What the collapse in the yen and surging bond yields have in common

As bond yields surge, the Japanese yen – often seen as a “safe haven” investment – is falling in value. And that’s confusing investors. John Stepek explains what’s going on.

Haruhiko Kuroda, governor of the Bank of Japan
Haruhiko Kuroda, governor of the Bank of Japan, has no plans to budge on interest rates
(Image credit: © Kiyoshi Ota/Bloomberg via Getty Images)

Global bond markets have had a terrible year so far.

To take one measure cited by FT Alphaville, the Bloomberg Global Aggregate bond market index has fallen by more than 11% since its peak in January 2021, which is “the biggest setback since at least 1990”.

Yes, I realise that for those of you who focus on equities, that doesn’t sound like a big deal. Sometimes equities can lose that in a week, and you just have to suck it up.

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But believe us, this is a big deal for bonds.

Bonds are struggling because investors believe that inflation is real

To take another measure of how bonds have struggled in recent years, Louis-Vincent Gave of Gavekal points out that 30-year US Treasuries have shed 30% since their 2020 highs.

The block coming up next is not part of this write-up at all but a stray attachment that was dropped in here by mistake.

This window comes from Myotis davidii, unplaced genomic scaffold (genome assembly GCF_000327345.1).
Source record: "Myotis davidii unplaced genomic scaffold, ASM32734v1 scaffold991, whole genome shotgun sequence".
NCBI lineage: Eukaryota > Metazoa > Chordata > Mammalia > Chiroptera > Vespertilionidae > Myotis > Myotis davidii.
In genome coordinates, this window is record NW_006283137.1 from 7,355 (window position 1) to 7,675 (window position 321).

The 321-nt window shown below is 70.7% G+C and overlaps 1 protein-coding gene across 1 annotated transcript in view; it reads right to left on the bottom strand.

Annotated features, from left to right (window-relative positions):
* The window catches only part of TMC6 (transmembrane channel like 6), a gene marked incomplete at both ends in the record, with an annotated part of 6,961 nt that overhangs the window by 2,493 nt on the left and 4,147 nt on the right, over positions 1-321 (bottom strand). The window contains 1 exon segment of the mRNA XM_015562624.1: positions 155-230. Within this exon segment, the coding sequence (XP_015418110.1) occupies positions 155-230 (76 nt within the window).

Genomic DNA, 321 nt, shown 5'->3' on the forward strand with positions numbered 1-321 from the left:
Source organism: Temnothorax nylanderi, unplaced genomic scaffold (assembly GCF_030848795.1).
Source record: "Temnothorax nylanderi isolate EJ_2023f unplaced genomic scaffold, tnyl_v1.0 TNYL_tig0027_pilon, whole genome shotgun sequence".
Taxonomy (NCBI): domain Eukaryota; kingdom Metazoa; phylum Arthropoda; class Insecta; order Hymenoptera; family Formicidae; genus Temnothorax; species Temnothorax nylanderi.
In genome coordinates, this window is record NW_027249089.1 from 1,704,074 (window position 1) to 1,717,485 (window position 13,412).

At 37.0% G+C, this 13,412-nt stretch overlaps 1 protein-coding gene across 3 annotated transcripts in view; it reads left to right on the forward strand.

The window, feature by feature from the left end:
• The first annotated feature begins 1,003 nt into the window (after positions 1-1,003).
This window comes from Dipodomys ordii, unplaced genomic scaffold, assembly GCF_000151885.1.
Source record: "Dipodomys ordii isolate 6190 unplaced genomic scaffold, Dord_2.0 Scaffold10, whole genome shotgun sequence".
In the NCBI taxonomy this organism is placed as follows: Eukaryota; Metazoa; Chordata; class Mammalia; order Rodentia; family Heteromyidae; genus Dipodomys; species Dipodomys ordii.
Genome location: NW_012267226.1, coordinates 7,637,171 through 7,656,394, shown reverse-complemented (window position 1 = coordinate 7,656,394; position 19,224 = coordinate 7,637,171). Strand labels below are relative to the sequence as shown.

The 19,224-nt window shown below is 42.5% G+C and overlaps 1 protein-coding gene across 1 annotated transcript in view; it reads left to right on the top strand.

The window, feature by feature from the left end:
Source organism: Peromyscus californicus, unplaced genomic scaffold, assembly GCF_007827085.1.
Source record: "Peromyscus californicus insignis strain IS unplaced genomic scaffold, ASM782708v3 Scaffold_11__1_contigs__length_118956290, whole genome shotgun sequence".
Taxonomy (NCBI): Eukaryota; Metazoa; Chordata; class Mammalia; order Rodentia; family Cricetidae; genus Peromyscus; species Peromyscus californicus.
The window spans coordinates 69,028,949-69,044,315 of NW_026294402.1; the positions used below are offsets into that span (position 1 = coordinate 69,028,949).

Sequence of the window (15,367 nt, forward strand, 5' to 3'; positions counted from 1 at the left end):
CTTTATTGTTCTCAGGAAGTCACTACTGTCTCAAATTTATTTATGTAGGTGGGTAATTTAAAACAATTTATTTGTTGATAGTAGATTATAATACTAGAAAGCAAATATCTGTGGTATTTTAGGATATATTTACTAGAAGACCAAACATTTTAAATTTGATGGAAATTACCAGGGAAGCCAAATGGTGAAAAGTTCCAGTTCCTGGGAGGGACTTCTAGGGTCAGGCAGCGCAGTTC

Oh and the recently-issued Austrian 100-year bond has halved in value from its 2020 high point.

Those are massive falls. As Gave puts it, “most major government bond markets outside China have delivered the kind of price behaviour last seen in 1994.”

That year saw an incident known as the “bond market massacre”, which was a formative event in creating the “bailouts at any cost” philosophy of Mr Alan Greenspan, the architect of our present financial tribulations.

Anyway, this is having some interesting side-effects. As Ft Alphaville points out, negative-yielding bonds are almost a thing of the past now. In 2020, the volume of bonds that charged you to own them peaked at almost $18trn.

Now, there’s just $2.9trn of these collectors’ items out there (quick! – someone turn them into NFTs, you’ll be able to lose twice the amount of money in half the time).

Half of government bonds traded on negative yields in August 2019, according to Matthew Hornbach of Morgan Stanley. Now it’s just 7%.

That’s all very interesting, but what does it mean?

It’s really just an extremely vivid portrayal of how the environment has changed. The “long duration/jam tomorrow” bubble has well and truly burst. Deflation is no longer the bogeyman for investors.